“So I am elated. The show is fun. it’s upbeat, it warms your heart and it is all about the legacies -we leave, and I think this is so important,” he said. “People have to understand that you leave your mark wherever you are, and that is very important to me.”
Mr. Dolce said that because the script is a mix of English and Spanish, a largely Latino cast was selected to bring authenticity to the show. “Obviously, they are trying to be as authentic as possible. Fortunately, we cast actors who are Latino, so they came with their own background and their connection to the material. So it was a matter of the director, choreographer and musical director working with the actors and material to bring out the authenticity.”
“The big thing for me is showing the respect for the Spanish language because it drives the culture of almost half of the people in this country,” Mr. Marcos said. “In wanting to pay respect to the language and doing it justice, sometimes you get people who do parts like this, and they don’t know the language. It’s just them trying to figure it out and learning the words on a page. But for me it is the connection to that world and knowing exactly what I’m saying and how to say it and not just learning the lines. I know exactly what I am saying and not just words on a page, so I can pay respect to this language.”
“Lin-Manuel had a reason for putting that in this show. He had a reason for including it and I think it is so important to respect that decision of his because he is the first one to do it like that,” Mr. Marcos said.
“West Side Story did it back then and I was in West Side Story. I played Bernardo, and it was crazy because in that show they almost bastardized Puerto Rico. They were all ashamed of Puerto Rico and they wanted to get out of Puerto Rico. And this is a show that is celebrating Puerto Rico and it is just amazing that he created something that celebrates Latin American culture when the only time you’re seen it in a show it has been bastardized. And that was a huge, huge inspiration for me.”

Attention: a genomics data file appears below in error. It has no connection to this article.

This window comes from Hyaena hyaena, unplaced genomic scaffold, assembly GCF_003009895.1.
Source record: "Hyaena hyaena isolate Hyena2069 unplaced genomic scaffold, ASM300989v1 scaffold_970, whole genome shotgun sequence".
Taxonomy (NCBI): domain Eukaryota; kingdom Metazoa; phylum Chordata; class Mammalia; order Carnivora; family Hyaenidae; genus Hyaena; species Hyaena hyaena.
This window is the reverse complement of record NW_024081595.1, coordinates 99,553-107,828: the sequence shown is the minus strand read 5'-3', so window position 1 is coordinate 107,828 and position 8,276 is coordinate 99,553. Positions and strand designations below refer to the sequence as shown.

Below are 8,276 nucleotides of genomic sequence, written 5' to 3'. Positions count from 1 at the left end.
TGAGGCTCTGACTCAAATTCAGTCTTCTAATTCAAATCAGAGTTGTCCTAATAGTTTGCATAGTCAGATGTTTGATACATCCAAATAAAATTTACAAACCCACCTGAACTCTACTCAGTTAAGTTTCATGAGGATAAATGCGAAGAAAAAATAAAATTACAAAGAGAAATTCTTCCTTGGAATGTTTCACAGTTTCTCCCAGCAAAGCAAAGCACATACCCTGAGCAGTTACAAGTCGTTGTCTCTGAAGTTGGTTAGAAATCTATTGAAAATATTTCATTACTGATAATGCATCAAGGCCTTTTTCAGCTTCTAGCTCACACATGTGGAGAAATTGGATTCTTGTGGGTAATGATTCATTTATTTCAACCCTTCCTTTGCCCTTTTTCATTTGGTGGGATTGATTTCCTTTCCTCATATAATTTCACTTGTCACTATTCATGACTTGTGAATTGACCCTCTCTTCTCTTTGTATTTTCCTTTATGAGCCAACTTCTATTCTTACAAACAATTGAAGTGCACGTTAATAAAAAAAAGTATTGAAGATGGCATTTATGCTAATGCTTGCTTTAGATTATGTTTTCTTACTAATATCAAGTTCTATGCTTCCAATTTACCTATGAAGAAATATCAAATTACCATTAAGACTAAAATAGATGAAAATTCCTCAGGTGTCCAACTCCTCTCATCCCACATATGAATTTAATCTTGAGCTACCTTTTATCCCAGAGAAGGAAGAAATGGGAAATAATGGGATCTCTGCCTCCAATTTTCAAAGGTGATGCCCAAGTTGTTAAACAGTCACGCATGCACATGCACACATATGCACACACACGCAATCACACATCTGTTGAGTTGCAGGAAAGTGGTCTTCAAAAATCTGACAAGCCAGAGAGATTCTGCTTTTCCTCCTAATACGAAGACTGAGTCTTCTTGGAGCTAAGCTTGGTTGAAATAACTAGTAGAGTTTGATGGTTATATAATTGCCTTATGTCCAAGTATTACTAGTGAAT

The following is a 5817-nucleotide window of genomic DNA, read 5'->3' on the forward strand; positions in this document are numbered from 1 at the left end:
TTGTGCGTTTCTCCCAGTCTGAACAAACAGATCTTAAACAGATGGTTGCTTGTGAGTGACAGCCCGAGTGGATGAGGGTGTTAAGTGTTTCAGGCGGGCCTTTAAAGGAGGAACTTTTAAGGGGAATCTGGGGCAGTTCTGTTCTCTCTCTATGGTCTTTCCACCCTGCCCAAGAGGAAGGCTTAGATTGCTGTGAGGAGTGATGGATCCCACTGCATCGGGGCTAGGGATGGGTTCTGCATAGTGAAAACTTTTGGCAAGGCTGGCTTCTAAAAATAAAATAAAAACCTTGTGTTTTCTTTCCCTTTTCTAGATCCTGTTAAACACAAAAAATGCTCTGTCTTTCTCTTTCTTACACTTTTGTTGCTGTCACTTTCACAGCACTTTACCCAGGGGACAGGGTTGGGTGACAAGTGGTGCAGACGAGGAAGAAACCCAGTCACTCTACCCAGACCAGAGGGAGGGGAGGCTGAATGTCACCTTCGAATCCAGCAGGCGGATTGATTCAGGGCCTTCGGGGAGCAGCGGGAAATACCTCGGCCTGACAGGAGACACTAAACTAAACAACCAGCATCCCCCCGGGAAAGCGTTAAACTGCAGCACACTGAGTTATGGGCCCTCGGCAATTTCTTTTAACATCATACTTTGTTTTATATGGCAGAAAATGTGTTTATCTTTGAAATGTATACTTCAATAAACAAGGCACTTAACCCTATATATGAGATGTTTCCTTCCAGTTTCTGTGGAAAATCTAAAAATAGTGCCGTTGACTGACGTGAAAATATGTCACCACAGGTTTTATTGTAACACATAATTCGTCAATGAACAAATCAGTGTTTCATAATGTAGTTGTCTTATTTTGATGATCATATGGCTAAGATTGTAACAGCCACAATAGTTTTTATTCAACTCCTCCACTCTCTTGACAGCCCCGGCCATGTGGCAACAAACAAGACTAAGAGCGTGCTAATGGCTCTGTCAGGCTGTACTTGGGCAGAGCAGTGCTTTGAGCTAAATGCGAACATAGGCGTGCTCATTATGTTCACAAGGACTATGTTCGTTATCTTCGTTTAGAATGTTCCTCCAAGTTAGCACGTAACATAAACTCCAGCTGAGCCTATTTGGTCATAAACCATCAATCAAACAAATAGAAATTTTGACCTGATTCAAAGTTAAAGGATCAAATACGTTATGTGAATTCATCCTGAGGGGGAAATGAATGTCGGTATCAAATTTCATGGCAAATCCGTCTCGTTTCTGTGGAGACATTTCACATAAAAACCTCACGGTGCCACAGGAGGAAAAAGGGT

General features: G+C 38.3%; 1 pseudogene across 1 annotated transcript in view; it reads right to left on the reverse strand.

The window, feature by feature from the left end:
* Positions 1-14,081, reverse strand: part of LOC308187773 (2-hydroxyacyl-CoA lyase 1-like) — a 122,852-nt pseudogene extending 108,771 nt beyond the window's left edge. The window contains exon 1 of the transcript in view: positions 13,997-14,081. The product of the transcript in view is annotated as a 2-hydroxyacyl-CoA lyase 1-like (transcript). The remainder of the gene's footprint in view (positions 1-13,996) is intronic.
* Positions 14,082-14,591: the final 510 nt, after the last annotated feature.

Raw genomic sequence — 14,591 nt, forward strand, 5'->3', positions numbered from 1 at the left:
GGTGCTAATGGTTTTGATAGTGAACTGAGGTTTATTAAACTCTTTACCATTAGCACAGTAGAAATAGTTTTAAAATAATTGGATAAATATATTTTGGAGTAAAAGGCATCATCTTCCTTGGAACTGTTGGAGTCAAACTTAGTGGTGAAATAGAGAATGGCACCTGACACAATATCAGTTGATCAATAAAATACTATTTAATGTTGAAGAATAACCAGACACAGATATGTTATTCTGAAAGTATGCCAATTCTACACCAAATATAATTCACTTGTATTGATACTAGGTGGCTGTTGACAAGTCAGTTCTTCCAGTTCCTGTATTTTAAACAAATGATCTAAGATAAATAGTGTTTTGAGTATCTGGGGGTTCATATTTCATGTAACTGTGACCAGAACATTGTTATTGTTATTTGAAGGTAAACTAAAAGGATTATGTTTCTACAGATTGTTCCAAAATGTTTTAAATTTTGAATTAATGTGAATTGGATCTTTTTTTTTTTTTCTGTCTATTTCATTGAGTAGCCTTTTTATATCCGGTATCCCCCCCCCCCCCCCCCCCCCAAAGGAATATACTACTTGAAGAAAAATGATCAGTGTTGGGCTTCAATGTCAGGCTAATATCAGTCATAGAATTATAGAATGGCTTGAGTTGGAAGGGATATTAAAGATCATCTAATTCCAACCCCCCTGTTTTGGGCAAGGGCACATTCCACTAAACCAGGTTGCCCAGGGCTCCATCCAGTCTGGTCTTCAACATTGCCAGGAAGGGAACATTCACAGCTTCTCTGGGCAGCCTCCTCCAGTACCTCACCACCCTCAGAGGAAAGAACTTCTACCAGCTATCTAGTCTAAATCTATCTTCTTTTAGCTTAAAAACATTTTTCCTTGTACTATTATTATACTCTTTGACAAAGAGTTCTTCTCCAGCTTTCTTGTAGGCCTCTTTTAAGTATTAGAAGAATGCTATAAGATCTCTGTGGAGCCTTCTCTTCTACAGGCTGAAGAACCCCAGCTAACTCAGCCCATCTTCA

While the dialogue is delivered in English and Spanish and the music has an uplifting Latino beat, the choreography is also modern and new to the Engeman.
“It is probably the most modern dance that we have done,” Mr. Dolce said. “It mixes elements of Hip Hop and Break Dancing with traditional Broadway dancing and with Latin musical dancing, Salsa dancing. When we did Memphis and Hairspray it was 50s Rock youth style of dancing. This is more modern. So again, it is exciting to be able to present something like this. That feels fresh, that hasn’t been done.”
“We are thrilled to be able to do the show. It is a fantastic show, and it is a complicated show, but it is one that, now that we are 12 years in, we felt we could handle and our audiences would enjoy,” Mr. Dolce said.
He said the heavy lifting was done by the authors of the script. “The script is there, the music is there. We just had to stay time to it, and just work our actors’ and our directors’ concepts into the story.”
“1 think it is fantastic,” Mr. Dolce said. “I think it’s exciting. I’ve been around the theater for a long time and it is exciting to watch Broadway theater evolve over the years. Hair, Jesus Christ Superstar, and A Chorus Line and Phantom, Les Miz, and then you got into Rent, and now we have In the Heights and Hamilton, and Next to Normal—you have all of these exciting shows. So it is very exciting for me, as someone who has been there for my entire life, there was a time when I could only produce shows like My Fair Lady, Oklahoma and Sound of Music, and now I feel that audiences are more accepting and receptive to these newer styles of musicals.”
The Engeman’s last production was Once, the most successful show at the box office in the theater’s 12 year history. “Once is very different than typical Broadway, and it was one of my most successful shows,” Mr. Dolce said. “I’m hoping, based on audience reaction tonight, that In The Heights will become another wonderfully successful show and that audiences are excited and receptive to seeing musical theater in a new way, with modem music and different cultures and to disappear into a different world and a different story for two and a half hours.”